My roommate stared at me, blinking in shock. “A nut burger?”
I nodded and thrust the sandwich in her direction. “It’s so yummy.”
Extending her hand tentatively, she took the small blue plate and stared at it. “I see the lettuce and tomato, but nothing about the circular brown mess underneath speaks of burger. You may as well have taken cat food and drawn black grill lines on it with Magic Marker.”
Sarah’s been called blunt many times. Mainly by me. “Oh, just taste it.”
“How do I even eat this?” she asked, poking at the “meat” with her pointer finger, frustrated. “You and your fad diets.”
“It’s not a fad, it’s science!” It was true that, as a model, I’d cycled through more than a few new ways of eating, but that didn’t make me a fad dieter.
I’d never tried eating like cavemen, for one. “Eat it however you like! Use the lettuce like a wrap, use your hands . . . I just scarf it like this,” I said, grabbing mine and horking a giant mouthful. I pretended that chewing the faux-meat was like making out with Ryan Gosling.
It wasn’t that I didn’t miss cheeseburgers, but I made money from my appearance and I needed to keep my body in check. I was working a car show in a few hours, for goodness’ sake. While my hair may be curled into perfect red victory rolls on top of my head, I didn’t want any rolls elsewhere.
“I think I’m all set. You can have this one later, since you like them so much.” Sarah put her lunch down and looked at me sadly. “You’re a pinup, Veronika. You can afford a few curves.”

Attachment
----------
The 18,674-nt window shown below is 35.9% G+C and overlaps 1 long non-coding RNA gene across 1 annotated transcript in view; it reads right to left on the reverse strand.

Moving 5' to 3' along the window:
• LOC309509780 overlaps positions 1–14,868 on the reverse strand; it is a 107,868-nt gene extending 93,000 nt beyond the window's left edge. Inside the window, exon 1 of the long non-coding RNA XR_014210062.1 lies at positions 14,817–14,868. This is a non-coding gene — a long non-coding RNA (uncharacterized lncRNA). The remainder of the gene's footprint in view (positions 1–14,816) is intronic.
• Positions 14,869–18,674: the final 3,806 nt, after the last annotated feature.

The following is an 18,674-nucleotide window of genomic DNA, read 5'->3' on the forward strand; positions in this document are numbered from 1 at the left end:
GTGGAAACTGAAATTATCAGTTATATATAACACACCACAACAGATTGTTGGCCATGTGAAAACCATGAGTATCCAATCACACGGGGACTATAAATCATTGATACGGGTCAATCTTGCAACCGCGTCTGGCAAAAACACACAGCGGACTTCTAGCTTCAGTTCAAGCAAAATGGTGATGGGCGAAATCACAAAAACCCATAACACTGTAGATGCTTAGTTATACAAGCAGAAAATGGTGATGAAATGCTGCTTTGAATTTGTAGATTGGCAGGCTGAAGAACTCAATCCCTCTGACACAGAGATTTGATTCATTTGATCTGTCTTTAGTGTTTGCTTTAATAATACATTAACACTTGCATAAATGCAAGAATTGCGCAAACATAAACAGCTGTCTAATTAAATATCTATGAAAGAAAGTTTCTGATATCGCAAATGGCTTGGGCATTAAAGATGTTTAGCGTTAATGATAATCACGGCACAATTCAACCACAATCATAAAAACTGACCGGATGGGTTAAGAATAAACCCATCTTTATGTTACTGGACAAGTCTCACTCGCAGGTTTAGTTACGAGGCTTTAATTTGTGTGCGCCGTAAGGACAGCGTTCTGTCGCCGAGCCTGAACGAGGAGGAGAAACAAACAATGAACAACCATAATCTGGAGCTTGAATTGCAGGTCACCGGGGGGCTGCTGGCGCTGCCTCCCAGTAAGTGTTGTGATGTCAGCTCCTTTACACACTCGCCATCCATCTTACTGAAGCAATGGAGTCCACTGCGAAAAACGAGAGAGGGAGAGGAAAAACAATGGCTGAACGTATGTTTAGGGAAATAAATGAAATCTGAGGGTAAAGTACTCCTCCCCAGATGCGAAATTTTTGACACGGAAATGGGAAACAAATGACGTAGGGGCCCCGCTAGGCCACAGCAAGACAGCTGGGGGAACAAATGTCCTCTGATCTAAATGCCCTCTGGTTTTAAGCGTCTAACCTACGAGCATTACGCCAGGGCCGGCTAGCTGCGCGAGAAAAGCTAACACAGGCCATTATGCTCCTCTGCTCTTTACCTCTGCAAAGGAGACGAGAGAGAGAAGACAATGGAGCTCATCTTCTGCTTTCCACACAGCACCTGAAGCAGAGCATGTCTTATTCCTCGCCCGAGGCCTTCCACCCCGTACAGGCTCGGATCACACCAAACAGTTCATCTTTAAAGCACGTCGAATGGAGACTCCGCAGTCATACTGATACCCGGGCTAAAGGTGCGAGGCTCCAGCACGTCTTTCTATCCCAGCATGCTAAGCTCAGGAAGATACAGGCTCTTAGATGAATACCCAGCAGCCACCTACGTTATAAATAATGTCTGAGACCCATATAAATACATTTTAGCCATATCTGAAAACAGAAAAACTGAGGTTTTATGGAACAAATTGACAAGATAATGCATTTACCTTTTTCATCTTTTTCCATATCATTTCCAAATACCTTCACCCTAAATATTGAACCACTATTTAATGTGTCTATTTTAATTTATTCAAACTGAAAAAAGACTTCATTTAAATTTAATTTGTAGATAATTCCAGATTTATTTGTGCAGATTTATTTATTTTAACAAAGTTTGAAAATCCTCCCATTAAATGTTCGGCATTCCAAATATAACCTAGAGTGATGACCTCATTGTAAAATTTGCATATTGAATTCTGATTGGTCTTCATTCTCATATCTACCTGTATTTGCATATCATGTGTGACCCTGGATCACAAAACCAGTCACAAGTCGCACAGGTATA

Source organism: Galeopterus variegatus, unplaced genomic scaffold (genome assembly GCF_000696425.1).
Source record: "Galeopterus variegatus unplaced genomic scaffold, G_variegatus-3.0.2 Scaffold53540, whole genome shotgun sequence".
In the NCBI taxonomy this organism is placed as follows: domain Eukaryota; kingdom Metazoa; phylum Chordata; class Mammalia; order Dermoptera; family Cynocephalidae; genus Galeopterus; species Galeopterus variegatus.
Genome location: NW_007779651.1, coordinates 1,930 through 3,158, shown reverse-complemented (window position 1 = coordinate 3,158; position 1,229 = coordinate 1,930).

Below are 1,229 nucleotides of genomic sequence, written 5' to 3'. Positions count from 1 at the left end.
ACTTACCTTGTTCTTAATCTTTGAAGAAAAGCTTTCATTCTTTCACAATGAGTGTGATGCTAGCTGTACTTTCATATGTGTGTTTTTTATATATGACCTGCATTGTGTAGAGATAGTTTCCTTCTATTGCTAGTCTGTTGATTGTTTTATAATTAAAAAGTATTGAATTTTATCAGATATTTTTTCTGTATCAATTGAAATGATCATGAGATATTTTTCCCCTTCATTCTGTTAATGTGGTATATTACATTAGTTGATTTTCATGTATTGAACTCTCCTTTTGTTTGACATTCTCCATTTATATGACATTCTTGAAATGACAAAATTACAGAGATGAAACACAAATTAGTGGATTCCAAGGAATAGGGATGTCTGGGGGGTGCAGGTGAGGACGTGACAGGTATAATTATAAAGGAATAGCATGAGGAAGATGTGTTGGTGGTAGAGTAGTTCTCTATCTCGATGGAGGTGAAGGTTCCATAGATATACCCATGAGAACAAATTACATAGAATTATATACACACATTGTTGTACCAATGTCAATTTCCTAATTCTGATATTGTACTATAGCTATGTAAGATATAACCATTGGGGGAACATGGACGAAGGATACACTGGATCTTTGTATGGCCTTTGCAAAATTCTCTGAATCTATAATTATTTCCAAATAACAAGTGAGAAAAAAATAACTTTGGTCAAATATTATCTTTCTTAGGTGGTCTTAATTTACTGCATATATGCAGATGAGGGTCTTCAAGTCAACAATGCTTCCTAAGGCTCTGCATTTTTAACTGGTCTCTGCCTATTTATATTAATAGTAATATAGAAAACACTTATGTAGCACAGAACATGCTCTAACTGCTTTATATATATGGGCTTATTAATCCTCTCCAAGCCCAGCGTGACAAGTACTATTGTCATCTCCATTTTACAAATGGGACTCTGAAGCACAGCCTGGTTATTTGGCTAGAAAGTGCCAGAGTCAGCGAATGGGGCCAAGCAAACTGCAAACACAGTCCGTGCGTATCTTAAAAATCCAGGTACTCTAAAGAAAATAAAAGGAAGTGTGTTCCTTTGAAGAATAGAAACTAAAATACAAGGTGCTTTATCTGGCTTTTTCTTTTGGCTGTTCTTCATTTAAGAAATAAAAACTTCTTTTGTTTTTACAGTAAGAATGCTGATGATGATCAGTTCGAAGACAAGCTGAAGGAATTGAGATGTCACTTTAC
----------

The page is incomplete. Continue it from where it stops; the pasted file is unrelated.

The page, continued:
I patted my ass. “I have a few already, don’t need any more. And if I don’t eat something healthy now, I’ll be hungry at the car show, and I don’t want to end up with a sugar mustache from fried dough.”
Her eyes narrowed in irritation, and I could see she was going into Sergeant Sarah mode. “What do I always tell you? Eat reasonably and come to my spin class!” Sarah tapped her foot and I felt the dull throb at the base of my neck that occurs whenever Sarah brings up her classes. “Ooh, that could be a slogan—Enjoy your meals and then be a badass on the wheels!” she chirped. Moving in with a hardass who worked at a fitness studio was not the best idea I’ve ever had, but Sarah had taken me in like I was family after I ditched my controlling, good-for-nothing ex, Derek. I needed a place to live and there was no way I was going to move into the tiny studio connected to my auto body shop. I didn’t want to smell like motor oil all the time, and the idea of sleeping so close to the fumes wasn’t appealing.
“I’ll hit up one of your classes this week, okay?” I said.
A wide grin spread across her pretty face and she smoothed her perfect blond hair into a pony. “Good, because I didn’t want to have to whip you.”
“At spin class or in your dungeon?” I asked. There was a room downstairs where Sarah would . . . entertain guests. I wanted so badly to explore it on my own, but I was scared by what she’d do to me if she caught me. What I wouldn’t give to sneak in while she was out and just explore all the toys and gear she had out of curiosity.
She shrugged. “Whichever. Oh, that reminds me, I’m having company later,” she said, raising an eyebrow. “Probably around midnight.”
I held up my hands. “I won’t call the cops if I hear screams coming from there.”
Sarah tsked and grabbed her purse, ready to head out. “It’s more like shrieks of joy and pleasure. Eat something other than rabbit food. I’ll see you tomorrow.”